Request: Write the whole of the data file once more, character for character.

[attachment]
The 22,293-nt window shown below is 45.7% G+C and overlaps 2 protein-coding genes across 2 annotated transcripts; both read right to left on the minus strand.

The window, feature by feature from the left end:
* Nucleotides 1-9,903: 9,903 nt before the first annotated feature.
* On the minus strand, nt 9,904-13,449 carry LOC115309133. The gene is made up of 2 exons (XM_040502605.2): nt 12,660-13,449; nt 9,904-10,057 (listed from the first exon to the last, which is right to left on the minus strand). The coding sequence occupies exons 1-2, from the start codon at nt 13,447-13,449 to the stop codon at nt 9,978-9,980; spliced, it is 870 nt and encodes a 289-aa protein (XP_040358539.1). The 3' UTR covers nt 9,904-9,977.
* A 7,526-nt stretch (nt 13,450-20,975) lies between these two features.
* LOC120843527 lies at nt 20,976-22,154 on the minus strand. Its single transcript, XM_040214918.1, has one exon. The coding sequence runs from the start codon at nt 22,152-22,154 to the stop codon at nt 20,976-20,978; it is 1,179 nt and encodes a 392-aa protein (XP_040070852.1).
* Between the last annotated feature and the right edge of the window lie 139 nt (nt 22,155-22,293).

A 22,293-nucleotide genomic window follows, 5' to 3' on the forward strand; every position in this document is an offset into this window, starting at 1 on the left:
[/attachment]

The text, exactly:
The 22,293-nt window shown below is 45.7% G+C and overlaps 2 protein-coding genes across 2 annotated transcripts; both read right to left on the minus strand.

The window, feature by feature from the left end:
* Nucleotides 1-9,903: 9,903 nt before the first annotated feature.
* On the minus strand, nt 9,904-13,449 carry LOC115309133. The gene is made up of 2 exons (XM_040502605.2): nt 12,660-13,449; nt 9,904-10,057 (listed from the first exon to the last, which is right to left on the minus strand). The coding sequence occupies exons 1-2, from the start codon at nt 13,447-13,449 to the stop codon at nt 9,978-9,980; spliced, it is 870 nt and encodes a 289-aa protein (XP_040358539.1). The 3' UTR covers nt 9,904-9,977.
* A 7,526-nt stretch (nt 13,450-20,975) lies between these two features.
* LOC120843527 lies at nt 20,976-22,154 on the minus strand. Its single transcript, XM_040214918.1, has one exon. The coding sequence runs from the start codon at nt 22,152-22,154 to the stop codon at nt 20,976-20,978; it is 1,179 nt and encodes a 392-aa protein (XP_040070852.1).
* Between the last annotated feature and the right edge of the window lie 139 nt (nt 22,155-22,293).

A 22,293-nucleotide genomic window follows, 5' to 3' on the forward strand; every position in this document is an offset into this window, starting at 1 on the left: